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Fork-safe DBI handles via ChildHandles and InactiveDestroy

by etcshadow (Priest)
on Jun 07, 2007 at 03:30 UTC ( #619722=perlquestion: print w/ replies, xml ) Need Help??
etcshadow has asked for the wisdom of the Perl Monks concerning the following question:

Hey, all.

The setup: I'm working on some code that involves forking in a process with potentially several open DBI database handles (dbhs) to Oracle database handles. Oracle dbhs will encounter problems when the child processes terminate unless they have the InactiveDestroy attribute set on them in the child processes. Otherwise, essentially, when the child process terminates, during its global destruction phase, every dbh reports back to its respective database that the connection has terminated, which means that Oracle will not accept any further activity on that connection (from other processes). Even if that connection was never used in the child process, the mere act of the child process coming into existence and then exiting will foul the parent process's database handle... unless of course this InactiveDestroy attribute is set. The whole purpose of the InactiveDestroy attribute is, basically, to make the DESTROY on the dbh "inactive", i.e. it doesn't send a message to Oracle to the effect of "I'm dead, ignore any future communications from me".

So, anyway, because I may be performing a fork deep down inside of a function call, I may not be able to easily pull a list of all the dbhs that are hanging around in the process, waiting to get passively disrupted by the fork. At least, I hadn't been able to do so in the past. However, DBI has somewhat recently (I don't know when exactly) introduced an attribute called ChildHandles which returns an array of weak-referrences to all the child handles of a given handle object. This allows me to something like this:

sub MakeAllDBHsForkSafe { my %drivers = DBI->installed_drivers; foreach my $drh (values %drivers) { map { $_->{InactiveDestroy} = 1 } @{$_->{ChildHandles}}; } }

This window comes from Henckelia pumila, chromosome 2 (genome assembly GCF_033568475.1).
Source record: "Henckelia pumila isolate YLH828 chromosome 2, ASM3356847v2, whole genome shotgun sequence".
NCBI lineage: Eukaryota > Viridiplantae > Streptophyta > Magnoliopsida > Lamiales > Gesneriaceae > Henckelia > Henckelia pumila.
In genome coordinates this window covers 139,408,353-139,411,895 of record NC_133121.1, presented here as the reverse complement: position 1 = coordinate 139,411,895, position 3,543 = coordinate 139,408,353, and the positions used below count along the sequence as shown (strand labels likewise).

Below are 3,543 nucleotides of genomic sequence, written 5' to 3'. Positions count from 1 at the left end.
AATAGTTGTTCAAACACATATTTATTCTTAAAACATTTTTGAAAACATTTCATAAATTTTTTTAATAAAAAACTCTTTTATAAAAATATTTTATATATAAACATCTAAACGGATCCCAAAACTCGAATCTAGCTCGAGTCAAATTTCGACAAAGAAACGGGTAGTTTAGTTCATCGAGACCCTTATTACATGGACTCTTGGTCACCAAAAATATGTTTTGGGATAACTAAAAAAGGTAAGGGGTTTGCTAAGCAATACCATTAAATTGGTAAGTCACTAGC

Which, if called as the first thing in the child process, will prevent the child's global destruction from fouling all of the dbhs in the parent. This seems like a complete answer to my problems.

The real question though, is if this is a safe action to take. The DBI docs on the ChildHandles attributes state explicitly that "The referenced array returned should be treated as read-only." I'm a little concerned (perhaps overly concerned) over the specific semantics of this. Does it mean that the array, itself should not be altered (like adding or removing elements to the array), or does it mean that the array contents should not be altered? Is anybody here familiar enough with the DBI internals to know? Am I just being paranoid for even asking? :-)

I have tested this, and it seems to work fine, but I don't know if there are any gremlins hiding in their that will bite me over this. It seemed like a good idea to at least ask.

Thanks in advance.

------------ :Wq Not an editor command: Wq

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Re: Fork-safe DBI handles via ChildHandles and InactiveDestroy
by Zaxo (Archbishop) on Jun 07, 2007 at 03:59 UTC

    It's the safest thing you can do without completely redesigning your code. The DBI and Oracle maintainers will appreciate hearing of any problems you have.